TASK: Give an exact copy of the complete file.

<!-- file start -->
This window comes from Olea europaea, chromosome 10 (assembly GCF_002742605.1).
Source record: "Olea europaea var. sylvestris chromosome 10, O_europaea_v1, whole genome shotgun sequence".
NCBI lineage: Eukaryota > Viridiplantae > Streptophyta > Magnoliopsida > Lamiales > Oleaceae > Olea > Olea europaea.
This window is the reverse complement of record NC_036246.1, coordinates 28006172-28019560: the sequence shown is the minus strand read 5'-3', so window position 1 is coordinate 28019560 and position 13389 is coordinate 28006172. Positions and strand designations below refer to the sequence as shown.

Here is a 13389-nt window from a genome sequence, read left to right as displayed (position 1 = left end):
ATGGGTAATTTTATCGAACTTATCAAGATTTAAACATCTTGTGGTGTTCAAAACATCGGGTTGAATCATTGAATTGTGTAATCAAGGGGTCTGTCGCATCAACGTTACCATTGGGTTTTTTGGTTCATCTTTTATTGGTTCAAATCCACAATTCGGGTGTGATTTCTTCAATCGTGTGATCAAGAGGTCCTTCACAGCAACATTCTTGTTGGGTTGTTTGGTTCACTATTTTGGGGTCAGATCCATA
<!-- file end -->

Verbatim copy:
This window comes from Olea europaea, chromosome 10 (assembly GCF_002742605.1).
Source record: "Olea europaea var. sylvestris chromosome 10, O_europaea_v1, whole genome shotgun sequence".
NCBI lineage: Eukaryota > Viridiplantae > Streptophyta > Magnoliopsida > Lamiales > Oleaceae > Olea > Olea europaea.
This window is the reverse complement of record NC_036246.1, coordinates 28006172-28019560: the sequence shown is the minus strand read 5'-3', so window position 1 is coordinate 28019560 and position 13389 is coordinate 28006172. Positions and strand designations below refer to the sequence as shown.

Here is a 13389-nt window from a genome sequence, read left to right as displayed (position 1 = left end):
ATGGGTAATTTTATCGAACTTATCAAGATTTAAACATCTTGTGGTGTTCAAAACATCGGGTTGAATCATTGAATTGTGTAATCAAGGGGTCTGTCGCATCAACGTTACCATTGGGTTTTTTGGTTCATCTTTTATTGGTTCAAATCCACAATTCGGGTGTGATTTCTTCAATCGTGTGATCAAGAGGTCCTTCACAGCAACATTCTTGTTGGGTTGTTTGGTTCACTATTTTGGGGTCAGATCCATA